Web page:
Process Risk Analysis (PRA) is a convenient tool for business process introspection and as a framework includes many of the common methods, including the Lean Six Sigma toolbelt. It not only helps identify areas of process improvement for today, and for the strategic future of a company, it is also a critical initial screening tool for digital transformation, especially when selecting a pilot project or initial process for implementation.
Digital Transformation (Dx) is "is the adoption of digital technology to transform services or businesses, through replacing non-digital or manual processes with digital processes or replacing older digital technology with newer digital technology." Since the baseline of transformation is the current state, and in this case the current state (pre-transformation) refers to the non-digital or manual processes, it stands to reason that these processes ought to be carefully examined before adding a digital component to their execution. In other words, we need to have a deep understanding of the current process, its constraints and limitations, and therein find the right implementation of Dx to realize true value.
However, most companies (from my anecdotal experience in speaking with many CIOs and heads of digital transformation) do not take the time to study the processes they wish to transform. Rather, pilot project processes are usually chosen based on their failure to achieve expected outcomes, with the idea that Dx will change everything. With this line of thinking, a poorly-performing process (i.e. inefficient, uncontrolled) is digitized and automated as a pilot project and everyone is shocked when the improvement is sub-par when, in fact, this should be expected.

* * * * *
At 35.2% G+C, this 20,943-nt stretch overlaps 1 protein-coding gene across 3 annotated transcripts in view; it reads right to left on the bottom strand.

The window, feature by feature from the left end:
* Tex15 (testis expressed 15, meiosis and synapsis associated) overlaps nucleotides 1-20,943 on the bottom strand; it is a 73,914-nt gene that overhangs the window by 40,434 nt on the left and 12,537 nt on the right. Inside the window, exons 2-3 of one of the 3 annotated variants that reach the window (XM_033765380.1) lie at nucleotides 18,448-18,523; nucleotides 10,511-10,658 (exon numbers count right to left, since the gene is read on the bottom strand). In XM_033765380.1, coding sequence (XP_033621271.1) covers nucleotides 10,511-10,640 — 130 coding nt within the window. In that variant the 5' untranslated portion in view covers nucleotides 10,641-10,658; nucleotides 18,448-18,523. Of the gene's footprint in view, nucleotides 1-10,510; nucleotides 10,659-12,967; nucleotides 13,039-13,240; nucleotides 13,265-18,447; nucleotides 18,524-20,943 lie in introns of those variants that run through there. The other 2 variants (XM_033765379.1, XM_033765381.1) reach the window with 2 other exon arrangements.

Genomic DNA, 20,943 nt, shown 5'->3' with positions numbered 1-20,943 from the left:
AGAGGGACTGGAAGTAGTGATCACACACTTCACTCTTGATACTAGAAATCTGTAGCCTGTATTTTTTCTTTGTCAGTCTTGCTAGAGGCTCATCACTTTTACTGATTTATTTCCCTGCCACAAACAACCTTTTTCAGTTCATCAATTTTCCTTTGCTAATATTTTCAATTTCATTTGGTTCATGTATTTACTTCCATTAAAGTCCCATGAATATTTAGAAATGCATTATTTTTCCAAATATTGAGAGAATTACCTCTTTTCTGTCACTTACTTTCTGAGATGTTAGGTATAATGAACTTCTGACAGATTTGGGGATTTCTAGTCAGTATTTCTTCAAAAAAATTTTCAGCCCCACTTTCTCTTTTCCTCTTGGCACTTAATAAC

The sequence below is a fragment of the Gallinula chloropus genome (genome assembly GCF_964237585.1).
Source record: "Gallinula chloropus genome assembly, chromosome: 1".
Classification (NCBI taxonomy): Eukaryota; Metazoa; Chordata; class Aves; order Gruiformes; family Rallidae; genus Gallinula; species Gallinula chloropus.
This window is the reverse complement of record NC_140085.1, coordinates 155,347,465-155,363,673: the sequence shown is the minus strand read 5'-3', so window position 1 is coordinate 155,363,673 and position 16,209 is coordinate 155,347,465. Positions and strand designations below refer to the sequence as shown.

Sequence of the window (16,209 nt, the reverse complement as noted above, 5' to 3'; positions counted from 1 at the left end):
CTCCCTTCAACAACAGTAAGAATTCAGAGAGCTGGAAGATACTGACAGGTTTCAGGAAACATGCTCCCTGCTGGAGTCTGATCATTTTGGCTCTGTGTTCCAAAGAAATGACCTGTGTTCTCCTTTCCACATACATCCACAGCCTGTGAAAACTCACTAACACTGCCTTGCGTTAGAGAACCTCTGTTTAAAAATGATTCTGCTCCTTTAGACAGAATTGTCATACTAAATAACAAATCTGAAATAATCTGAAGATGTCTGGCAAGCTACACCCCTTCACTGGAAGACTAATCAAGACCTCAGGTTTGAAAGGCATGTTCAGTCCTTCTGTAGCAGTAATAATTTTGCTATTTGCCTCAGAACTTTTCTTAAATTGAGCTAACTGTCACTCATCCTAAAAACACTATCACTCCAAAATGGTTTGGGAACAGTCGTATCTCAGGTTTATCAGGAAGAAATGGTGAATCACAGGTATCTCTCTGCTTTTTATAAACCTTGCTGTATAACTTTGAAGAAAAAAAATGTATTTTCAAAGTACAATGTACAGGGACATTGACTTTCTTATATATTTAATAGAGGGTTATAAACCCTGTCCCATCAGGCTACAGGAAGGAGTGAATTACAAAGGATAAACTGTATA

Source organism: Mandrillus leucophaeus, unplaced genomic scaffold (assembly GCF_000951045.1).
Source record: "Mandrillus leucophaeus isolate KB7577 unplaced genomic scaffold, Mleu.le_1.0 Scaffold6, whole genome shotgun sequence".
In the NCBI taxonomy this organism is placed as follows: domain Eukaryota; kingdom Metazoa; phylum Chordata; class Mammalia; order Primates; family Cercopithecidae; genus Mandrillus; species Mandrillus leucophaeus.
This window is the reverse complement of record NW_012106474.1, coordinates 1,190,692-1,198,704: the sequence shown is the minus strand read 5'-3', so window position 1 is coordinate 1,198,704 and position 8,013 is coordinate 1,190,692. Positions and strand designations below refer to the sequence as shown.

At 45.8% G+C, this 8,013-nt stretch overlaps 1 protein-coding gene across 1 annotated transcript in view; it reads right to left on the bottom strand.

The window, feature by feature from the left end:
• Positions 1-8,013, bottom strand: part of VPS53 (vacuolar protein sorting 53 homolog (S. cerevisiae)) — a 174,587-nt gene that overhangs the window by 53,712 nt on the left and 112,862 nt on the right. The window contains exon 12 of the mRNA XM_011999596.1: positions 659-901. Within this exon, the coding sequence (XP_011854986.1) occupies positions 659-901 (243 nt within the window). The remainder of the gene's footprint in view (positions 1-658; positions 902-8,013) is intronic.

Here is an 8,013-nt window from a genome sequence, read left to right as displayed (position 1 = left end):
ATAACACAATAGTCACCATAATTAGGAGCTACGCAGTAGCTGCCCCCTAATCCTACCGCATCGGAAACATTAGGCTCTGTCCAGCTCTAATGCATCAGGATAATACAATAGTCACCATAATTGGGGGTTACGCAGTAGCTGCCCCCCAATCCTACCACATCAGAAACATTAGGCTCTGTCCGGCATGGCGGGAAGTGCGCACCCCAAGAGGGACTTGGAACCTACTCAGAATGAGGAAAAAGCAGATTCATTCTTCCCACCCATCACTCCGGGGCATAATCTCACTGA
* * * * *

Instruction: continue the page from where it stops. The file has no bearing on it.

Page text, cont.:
What companies ought to do is perform PRA on their key processes (if not all of them). This will provide a much better idea of the right candidates for Dx pilot projects. It isn't always going to be the poor performers. In fact, I would argue that the real value of Dx should be clearly obvious when a well-operating manual/paper process is digitized.
In this article, I will lay out some considerations for PRA, and guide the reader to select the right process for a Dx pilot project or for the scope of initial implementation.
Considerations for process automation
Here are a few factors to consider when selecting the pilot process or initial scope for process automation. Note that this isn't a binary pass/fail scenario these are qualitative considerations to take into account and discuss internally.
Is the process well documented and understood? If you ask five different users to explain the process, will you get the same answer from all five (I'll talk about process accuracy and precision later)?